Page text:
film Elizabeth Von Trapp reveals why the musical is so timeless
Arts and Entertainment
Bytes, camera, action: Leehom Wang in ‘Blackhat’
Arts and Entertainment
The Libertines will headline this year's festival
Arts and Entertainment
Richard Dean Anderson in the original TV series, which ran for seven seasons from 1985-1992
Arts and Entertainment
Muscling in: Noah Stewart and Julia Bullock in 'The Indian Queen'

Arts and Entertainment
Olivia Colman and David Tennant star in 'Broadchurch'

TVViewers predict what will happen to Miller and Hardy
Arts and Entertainment
Kevin Spacey and Robin Wright in season two of the series

Watch the new House of Cards series three trailer

Arts and Entertainment
An extract from the sequel to Fight Club

Arts and Entertainment
David Tennant, Eve Myles and Olivia Colman in Broadchurch series two

TV Review
Arts and Entertainment
Old dogs are still learning in 'New Tricks'

Arts and Entertainment
'Tonight we honour Hollywood’s best and whitest – sorry, brightest' - and other Neil Patrick Harris Oscars jokes

Oscars 2015It was the first time Barney has compered the Academy Awards

Arts and Entertainment
Patricia Arquette making her acceptance speech for winning Best Actress Award

Oscars 2015 From Meryl Streep whooping Patricia Arquette's equality speech to Chris Pine in tears

Arts and Entertainment

Oscars 2015 Mexican filmmaker uses speech to urge 'respect' for immigrants

Arts and Entertainment
Lloyd-Hughes takes the leading role as Ralph Whelan in Channel 4's epic new 10-part drama, Indian Summers

TV Review

The intrigue deepens as we delve further but don't expect any answers just yet
Arts and Entertainment
Jason Segal and Cameron Diaz star in Sex Tape

Razzies 2015 Golden Raspberry Awards 'honours' Cameron Diaz and Kirk Cameron

Latest stories from i100
Have you tried new the Independent Digital Edition apps?

ES Rentals

    Independent Dating

    By clicking 'Search' you
    are agreeing to our
    Terms of Use.

    War with Isis: Iraq's government fights to win back Tikrit from militants - but then what?

    Baghdad fights to win back Tikrit from Isis – but then what?

    Patrick Cockburn reports from Kirkuk on a conflict which sectarianism has made intractable
    Living with Alzheimer's: What is it really like to be diagnosed with early-onset dementia?

    What is it like to live with Alzheimer's?

    Depicting early-onset Alzheimer's, the film 'Still Alice' had a profound effect on Joy Watson, who lives with the illness. She tells Kate Hilpern how she's coped with the diagnosis
    The Internet of Things: Meet the British salesman who gave real-world items a virtual life

    Setting in motion the Internet of Things

    British salesman Kevin Ashton gave real-world items a virtual life
    Election 2015: Latest polling reveals Tories and Labour on course to win the same number of seats - with the SNP holding the balance of power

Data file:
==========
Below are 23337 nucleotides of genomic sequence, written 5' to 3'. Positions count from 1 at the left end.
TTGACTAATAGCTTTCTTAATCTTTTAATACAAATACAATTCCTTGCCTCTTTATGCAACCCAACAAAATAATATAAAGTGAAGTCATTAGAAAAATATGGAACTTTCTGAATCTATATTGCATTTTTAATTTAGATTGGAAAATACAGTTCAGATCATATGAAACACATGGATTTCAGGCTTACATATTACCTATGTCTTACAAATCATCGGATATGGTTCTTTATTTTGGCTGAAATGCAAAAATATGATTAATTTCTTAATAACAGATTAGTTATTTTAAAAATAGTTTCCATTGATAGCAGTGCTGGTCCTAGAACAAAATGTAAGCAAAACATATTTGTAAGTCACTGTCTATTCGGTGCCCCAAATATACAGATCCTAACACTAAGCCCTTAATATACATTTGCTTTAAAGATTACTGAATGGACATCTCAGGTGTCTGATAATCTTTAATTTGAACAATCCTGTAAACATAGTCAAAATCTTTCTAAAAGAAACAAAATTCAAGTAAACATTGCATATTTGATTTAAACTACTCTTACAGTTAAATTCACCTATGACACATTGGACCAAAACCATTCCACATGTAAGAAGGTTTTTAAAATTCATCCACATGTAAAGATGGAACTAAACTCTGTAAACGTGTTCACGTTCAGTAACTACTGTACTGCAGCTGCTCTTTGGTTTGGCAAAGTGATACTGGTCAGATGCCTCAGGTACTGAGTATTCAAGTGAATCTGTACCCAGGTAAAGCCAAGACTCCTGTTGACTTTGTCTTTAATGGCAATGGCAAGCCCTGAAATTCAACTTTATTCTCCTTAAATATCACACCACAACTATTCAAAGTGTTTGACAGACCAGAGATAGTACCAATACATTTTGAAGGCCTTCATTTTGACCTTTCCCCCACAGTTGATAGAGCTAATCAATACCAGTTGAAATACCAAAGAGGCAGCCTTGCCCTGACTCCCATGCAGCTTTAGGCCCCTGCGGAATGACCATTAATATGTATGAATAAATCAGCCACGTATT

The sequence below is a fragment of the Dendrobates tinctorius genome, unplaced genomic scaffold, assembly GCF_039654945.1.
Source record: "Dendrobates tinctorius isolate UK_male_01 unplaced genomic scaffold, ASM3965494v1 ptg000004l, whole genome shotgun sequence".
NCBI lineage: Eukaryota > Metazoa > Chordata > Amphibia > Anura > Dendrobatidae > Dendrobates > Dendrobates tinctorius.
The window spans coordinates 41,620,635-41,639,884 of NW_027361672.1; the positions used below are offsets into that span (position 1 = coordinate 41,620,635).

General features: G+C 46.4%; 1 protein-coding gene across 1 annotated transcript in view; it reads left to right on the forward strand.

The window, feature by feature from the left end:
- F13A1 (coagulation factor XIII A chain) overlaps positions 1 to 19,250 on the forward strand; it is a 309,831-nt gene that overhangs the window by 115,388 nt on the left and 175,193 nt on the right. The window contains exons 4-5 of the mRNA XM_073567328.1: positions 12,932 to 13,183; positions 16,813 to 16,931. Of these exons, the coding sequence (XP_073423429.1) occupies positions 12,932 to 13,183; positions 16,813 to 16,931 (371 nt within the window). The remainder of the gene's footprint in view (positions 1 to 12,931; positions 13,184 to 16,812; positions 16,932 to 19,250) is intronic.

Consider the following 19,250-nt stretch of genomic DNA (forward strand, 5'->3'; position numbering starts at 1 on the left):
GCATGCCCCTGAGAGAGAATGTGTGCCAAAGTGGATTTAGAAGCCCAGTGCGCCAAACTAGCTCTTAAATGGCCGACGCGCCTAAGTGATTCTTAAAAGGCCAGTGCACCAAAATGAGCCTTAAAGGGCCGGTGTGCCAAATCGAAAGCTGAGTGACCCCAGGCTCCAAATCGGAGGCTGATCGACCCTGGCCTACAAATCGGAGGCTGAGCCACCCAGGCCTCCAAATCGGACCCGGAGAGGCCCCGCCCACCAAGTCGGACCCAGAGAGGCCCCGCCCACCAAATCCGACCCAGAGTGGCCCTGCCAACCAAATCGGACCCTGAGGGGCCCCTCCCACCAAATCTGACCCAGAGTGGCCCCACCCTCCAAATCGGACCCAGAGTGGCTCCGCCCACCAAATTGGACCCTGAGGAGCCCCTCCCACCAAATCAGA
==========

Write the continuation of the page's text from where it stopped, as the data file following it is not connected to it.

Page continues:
Election 2015: A dead heat between Mr Bean and Dick Dastardly!

    Lord Ashcroft reveals latest polling – and which character voters associate with each leader
    Audiences queue up for 'true stories told live' as cult competition The Moth goes global

    Cult competition The Moth goes global

    The non-profit 'slam storytelling' competition was founded in 1997 by the novelist George Dawes Green and has seen Malcolm Gladwell, Salman Rushdie and Molly Ringwald all take their turn at the mic
    Pakistani women come out fighting: A hard-hitting play focuses on female Muslim boxers

    Pakistani women come out fighting

    Hard-hitting new play 'No Guts, No Heart, No Glory' focuses on female Muslim boxers
    Leonora Carrington transcended her stolid background to become an avant garde star

    Surreal deal: Leonora Carrington

    The artist transcended her stolid background to become an avant garde star
    LGBT History Month: Pupils discuss topics from Sappho to same-sex marriage

    Education: LGBT History Month

    Pupils have been discussing topics from Sappho to same-sex marriage
    11 best gel eyeliners

    Go bold this season: 11 best gel eyeliners

    Use an ink pot eyeliner to go bold on the eyes with this season's feline flicked winged liner
    Cricket World Cup 2015: Tournament runs riot to make the event more hit than miss...

    Cricket World Cup runs riot to make the event more hit than miss...

    The tournament has reached its halfway mark and scores of 300 and amazing catches abound. One thing never changes, though – everyone loves beating England
    Katarina Johnson-Thompson: Heptathlete ready to jump at first major title

    Katarina Johnson-Thompson: Ready to jump at first major title

    After her 2014 was ruined by injury, 21-year-old Briton is leading pentathlete going into this week’s European Indoors. Now she intends to turn form into gold
    Syrian conflict is the world's first 'climate change war', say scientists, but it won't be the last one

    Climate change key in Syrian conflict

    And it will trigger more war in future
    How I outwitted the Gestapo

    How I outwitted the Gestapo

    My life as a Jew in wartime Berlin
    The nation's favourite animal revealed

    The nation's favourite animal revealed

    Women like cuddly creatures whilst men like creepy-crawlies
    Is this the way to get young people to vote?

    Getting young people to vote

    From #VOTESELFISH to Bite the Ballot